A movie so dumb it actually shows the planet as being flat, the movie takes place in the whitest of Egyptian kingdoms, where giant oversized gods – in one of the many laughably awful instances of visual effects – live amongst the normal-heighted “mortals” as royalty, apparently having gotten rid of all the Pharaohs that ever existed. One such god, Horus (Nikolaj Coster-Waldau), is one day overpowered by his evil uncle, god of darkness Set (a bearded Gerard Butler, still thinking and looking like he’s on the set of 300), who takes away his eyes and assumes command over all the mortals, including thief Bek (Brenton Thwaites) and his lady-love Zaya (Courtney Eaton). Bek soon comes to Horus in the wake of a personal loss, and together this mismatched pair must journey across the Egyptian kingdom for some convoluted reason to restore order and dethrone that dastardly Set.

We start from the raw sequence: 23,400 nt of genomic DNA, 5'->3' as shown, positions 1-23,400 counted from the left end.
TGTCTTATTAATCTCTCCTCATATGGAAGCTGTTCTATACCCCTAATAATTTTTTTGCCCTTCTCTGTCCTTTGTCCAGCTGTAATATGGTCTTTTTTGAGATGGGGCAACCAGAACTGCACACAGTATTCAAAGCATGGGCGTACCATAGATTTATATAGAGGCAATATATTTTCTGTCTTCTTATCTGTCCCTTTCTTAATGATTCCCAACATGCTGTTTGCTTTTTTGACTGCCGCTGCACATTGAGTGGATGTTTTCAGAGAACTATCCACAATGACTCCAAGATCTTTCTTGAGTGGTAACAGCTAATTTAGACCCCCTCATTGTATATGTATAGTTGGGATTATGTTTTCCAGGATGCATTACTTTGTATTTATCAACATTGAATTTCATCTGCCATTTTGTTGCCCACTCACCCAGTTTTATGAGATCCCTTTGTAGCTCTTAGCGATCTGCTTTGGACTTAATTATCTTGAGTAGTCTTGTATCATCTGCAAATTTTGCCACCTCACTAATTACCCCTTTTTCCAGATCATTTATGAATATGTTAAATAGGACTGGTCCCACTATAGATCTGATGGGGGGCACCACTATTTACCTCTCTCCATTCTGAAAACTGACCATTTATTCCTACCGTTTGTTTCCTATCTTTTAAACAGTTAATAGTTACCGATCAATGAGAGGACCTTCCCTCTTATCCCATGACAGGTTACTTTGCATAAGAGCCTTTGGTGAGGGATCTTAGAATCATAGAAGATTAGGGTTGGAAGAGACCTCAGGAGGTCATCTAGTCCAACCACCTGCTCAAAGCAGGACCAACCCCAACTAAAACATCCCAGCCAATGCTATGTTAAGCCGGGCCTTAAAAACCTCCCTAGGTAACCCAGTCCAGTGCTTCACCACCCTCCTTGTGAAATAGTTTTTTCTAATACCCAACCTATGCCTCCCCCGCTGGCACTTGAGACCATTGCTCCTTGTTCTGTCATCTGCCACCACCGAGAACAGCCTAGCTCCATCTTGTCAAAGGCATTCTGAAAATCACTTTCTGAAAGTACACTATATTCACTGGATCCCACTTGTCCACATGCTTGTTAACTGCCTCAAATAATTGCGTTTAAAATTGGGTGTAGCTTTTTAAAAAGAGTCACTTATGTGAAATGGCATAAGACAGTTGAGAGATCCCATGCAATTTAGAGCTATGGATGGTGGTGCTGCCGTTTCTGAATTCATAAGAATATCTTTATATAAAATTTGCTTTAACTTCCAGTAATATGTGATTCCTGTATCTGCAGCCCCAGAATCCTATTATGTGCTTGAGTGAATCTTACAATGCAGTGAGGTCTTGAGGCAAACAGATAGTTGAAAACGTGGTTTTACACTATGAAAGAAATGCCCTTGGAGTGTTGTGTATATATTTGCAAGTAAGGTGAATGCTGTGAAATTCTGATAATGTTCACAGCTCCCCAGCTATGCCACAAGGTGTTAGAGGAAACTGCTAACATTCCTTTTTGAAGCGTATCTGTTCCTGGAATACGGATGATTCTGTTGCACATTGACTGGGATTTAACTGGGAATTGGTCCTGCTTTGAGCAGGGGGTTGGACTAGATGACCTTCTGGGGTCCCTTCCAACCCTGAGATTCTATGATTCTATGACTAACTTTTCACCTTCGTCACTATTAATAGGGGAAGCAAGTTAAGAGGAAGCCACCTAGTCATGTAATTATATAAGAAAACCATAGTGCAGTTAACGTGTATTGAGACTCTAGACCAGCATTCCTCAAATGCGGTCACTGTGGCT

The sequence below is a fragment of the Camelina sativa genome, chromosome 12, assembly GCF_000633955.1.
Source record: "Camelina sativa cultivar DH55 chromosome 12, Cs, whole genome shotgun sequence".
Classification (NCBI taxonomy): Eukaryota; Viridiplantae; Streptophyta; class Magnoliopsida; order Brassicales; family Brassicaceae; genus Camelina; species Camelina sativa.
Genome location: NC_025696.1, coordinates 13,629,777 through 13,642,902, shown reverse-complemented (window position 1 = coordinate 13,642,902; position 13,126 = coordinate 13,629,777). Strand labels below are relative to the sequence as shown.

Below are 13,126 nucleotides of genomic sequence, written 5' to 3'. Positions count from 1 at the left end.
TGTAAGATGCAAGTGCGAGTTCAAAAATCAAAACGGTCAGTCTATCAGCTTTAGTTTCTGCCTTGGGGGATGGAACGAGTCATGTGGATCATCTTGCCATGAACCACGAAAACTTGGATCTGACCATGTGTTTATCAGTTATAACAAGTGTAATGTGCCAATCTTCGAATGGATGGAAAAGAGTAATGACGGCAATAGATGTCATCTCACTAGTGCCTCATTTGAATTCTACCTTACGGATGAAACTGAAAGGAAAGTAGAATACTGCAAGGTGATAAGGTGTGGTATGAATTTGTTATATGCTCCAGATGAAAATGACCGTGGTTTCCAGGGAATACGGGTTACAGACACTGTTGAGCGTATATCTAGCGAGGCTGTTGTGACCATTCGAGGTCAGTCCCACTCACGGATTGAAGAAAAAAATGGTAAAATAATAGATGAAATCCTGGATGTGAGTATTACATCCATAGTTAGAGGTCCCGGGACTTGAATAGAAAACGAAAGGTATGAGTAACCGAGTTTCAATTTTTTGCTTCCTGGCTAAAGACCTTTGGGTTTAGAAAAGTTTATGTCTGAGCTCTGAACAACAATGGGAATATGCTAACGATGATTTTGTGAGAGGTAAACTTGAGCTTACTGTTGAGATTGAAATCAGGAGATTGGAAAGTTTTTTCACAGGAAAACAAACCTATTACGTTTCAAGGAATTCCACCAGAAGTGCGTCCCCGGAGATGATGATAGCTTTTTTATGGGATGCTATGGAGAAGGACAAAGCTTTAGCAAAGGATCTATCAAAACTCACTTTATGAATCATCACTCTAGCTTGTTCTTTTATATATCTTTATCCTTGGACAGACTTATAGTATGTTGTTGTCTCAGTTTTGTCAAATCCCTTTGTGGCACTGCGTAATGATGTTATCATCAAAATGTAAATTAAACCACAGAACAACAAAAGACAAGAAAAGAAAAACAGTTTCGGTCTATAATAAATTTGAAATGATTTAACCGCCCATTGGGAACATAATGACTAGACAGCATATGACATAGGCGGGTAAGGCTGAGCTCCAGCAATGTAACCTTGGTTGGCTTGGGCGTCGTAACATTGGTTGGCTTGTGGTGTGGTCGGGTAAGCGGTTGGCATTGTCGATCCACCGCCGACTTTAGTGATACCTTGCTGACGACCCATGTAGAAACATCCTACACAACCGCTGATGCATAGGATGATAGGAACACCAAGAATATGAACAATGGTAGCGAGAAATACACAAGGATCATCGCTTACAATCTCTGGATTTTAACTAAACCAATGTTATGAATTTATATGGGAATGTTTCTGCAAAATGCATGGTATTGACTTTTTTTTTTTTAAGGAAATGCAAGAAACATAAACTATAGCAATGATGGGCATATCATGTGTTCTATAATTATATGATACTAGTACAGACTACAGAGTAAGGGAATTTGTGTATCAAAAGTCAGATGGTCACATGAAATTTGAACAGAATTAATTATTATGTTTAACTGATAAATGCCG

Like the most memorable of bad movies, this is one that gets pretty much everything wrong. The fact that the majority of the Egyptian characters are played by white actors, a topic subject to heated controversy, is honestly the least of its problems; it also suffers greatly from an excessive overload of terrible CGI which makes even the tiniest details like backgrounds or even characters’ bodies look like it came out of an early-generation PS2 game, and because the film is packed to the brim with them you’ll be forgiven for mistaking this for a very poorly-rendered cartoon instead of whatever the hell it actually thinks it is. The script is no better, filled with expository dialogue and smug attempts to inject a bit of fun into its veins, with the most stock bunch of characters occupying it at every turn with no hint of subtlety or effort to make them the least bit interesting. Appropriate, then, that the actors all give performances that match the half-assed nature of this script, though that may be down to how they’re filming in front of such obvious green-screen that even they have no idea what it is they’re making. Aside from Butler just doing his King Leonidas shtick again, beard and all, you have Geoffrey Rush looking especially confused as Ra himself driving a sun-pulling boat in space (it happens), Thwaites being a rather obnoxious good-looking hero type, Chadwick Boseman being especially awful as an all-but-useless comic relief god of wisdom who seems to be counting down the seconds until he starts playing Black Panther, and everyone else including the usually-charismatic Coster-Waldau barely registering in roles where even they can’t give much of a crap about what’s going on.